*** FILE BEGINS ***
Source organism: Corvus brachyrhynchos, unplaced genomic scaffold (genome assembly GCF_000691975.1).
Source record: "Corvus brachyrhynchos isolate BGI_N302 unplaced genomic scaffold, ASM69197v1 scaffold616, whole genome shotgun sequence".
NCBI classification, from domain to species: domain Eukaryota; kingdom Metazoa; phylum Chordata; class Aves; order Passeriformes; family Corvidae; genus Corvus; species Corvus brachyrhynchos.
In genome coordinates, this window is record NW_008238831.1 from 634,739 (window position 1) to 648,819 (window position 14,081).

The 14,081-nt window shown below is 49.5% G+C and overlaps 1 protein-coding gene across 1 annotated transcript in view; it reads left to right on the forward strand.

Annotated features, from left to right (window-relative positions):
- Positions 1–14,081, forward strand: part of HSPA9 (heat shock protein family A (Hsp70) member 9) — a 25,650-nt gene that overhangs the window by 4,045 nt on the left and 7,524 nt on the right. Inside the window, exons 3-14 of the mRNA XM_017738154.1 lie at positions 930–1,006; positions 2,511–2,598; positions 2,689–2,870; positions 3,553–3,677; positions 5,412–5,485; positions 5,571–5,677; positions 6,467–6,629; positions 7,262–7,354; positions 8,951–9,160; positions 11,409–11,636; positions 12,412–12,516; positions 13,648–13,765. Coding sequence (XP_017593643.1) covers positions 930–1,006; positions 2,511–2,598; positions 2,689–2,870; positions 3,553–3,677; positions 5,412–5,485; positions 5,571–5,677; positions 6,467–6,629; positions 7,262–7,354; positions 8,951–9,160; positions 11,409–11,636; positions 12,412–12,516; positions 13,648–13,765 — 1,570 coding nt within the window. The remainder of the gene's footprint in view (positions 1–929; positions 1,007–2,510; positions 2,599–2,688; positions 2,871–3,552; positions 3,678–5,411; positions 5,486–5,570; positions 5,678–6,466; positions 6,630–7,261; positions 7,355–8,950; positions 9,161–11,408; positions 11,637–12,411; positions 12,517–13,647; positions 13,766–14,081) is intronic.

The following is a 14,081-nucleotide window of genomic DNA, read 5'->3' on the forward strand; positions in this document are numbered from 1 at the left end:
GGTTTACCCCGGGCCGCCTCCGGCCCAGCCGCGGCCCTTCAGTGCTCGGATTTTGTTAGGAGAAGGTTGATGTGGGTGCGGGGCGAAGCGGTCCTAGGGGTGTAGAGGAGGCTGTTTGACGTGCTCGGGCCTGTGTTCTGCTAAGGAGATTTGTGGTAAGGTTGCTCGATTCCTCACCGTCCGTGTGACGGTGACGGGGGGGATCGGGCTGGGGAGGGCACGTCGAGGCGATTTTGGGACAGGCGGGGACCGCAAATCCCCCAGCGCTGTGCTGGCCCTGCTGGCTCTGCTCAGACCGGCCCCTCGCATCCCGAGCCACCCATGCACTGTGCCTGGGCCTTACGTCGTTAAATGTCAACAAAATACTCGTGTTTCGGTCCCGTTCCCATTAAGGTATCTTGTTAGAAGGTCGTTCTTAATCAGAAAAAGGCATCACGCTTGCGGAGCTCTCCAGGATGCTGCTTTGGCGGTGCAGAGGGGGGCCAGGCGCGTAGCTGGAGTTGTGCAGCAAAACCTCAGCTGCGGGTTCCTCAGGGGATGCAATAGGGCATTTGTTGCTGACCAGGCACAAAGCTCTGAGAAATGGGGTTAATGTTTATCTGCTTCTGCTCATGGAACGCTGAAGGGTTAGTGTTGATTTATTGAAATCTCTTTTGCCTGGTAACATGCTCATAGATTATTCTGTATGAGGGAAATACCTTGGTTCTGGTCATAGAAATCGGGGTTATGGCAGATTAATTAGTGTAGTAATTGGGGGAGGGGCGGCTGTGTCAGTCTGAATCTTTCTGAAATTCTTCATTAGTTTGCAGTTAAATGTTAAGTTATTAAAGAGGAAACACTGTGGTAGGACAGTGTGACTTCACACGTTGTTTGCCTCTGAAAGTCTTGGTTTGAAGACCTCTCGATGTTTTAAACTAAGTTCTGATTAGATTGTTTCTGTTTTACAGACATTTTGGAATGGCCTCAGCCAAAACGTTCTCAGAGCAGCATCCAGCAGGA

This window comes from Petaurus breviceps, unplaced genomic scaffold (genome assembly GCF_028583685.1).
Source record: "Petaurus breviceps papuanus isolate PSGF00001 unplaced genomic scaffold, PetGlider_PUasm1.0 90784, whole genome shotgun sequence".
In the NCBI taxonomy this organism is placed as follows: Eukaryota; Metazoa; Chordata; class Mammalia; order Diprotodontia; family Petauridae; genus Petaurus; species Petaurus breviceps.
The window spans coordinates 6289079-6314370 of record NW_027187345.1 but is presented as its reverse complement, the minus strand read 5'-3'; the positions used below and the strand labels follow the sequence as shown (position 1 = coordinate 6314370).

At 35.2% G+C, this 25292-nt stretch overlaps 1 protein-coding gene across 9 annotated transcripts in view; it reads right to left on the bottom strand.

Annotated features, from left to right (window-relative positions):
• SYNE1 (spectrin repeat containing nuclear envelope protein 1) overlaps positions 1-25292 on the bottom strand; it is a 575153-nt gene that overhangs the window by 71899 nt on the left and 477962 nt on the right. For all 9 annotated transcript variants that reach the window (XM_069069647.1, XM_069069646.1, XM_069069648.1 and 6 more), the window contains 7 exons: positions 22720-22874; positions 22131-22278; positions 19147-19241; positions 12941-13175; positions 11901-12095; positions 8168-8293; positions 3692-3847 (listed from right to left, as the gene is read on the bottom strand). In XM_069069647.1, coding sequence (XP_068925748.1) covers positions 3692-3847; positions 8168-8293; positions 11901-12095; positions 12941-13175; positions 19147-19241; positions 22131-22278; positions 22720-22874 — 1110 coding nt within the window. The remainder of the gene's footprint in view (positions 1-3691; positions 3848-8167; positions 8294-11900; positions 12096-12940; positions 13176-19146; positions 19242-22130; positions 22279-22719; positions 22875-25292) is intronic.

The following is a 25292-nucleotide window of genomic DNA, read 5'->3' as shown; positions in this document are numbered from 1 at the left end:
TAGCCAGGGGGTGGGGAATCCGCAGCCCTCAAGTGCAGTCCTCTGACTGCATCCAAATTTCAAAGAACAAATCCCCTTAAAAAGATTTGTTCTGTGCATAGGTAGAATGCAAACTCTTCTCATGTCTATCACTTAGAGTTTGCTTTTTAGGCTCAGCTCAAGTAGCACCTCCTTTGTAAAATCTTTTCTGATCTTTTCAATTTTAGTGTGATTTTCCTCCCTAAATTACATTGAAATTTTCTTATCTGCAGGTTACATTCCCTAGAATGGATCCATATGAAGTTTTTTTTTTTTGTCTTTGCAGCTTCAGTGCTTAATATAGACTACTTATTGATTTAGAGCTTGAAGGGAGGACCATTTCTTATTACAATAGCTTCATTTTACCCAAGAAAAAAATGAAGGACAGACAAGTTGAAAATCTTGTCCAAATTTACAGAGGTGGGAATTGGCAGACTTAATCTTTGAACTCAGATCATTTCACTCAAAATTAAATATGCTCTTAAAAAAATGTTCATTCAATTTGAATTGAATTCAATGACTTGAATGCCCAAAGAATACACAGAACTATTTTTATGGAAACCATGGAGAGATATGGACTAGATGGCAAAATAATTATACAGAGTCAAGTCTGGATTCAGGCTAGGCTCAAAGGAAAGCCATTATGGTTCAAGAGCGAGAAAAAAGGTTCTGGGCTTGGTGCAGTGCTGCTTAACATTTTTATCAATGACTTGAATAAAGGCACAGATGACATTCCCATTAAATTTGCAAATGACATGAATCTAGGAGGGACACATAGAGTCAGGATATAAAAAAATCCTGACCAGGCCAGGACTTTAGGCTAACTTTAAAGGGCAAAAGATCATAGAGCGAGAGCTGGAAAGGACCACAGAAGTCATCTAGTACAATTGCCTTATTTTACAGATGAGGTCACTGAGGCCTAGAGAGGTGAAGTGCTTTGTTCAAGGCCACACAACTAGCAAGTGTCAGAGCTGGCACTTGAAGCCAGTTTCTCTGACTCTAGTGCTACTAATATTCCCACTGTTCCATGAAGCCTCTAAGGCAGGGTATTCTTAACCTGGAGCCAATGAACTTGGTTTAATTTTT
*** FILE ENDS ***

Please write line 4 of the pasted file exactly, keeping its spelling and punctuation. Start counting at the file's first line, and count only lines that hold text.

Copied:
In genome coordinates, this window is record NW_008238831.1 from 634,739 (window position 1) to 648,819 (window position 14,081).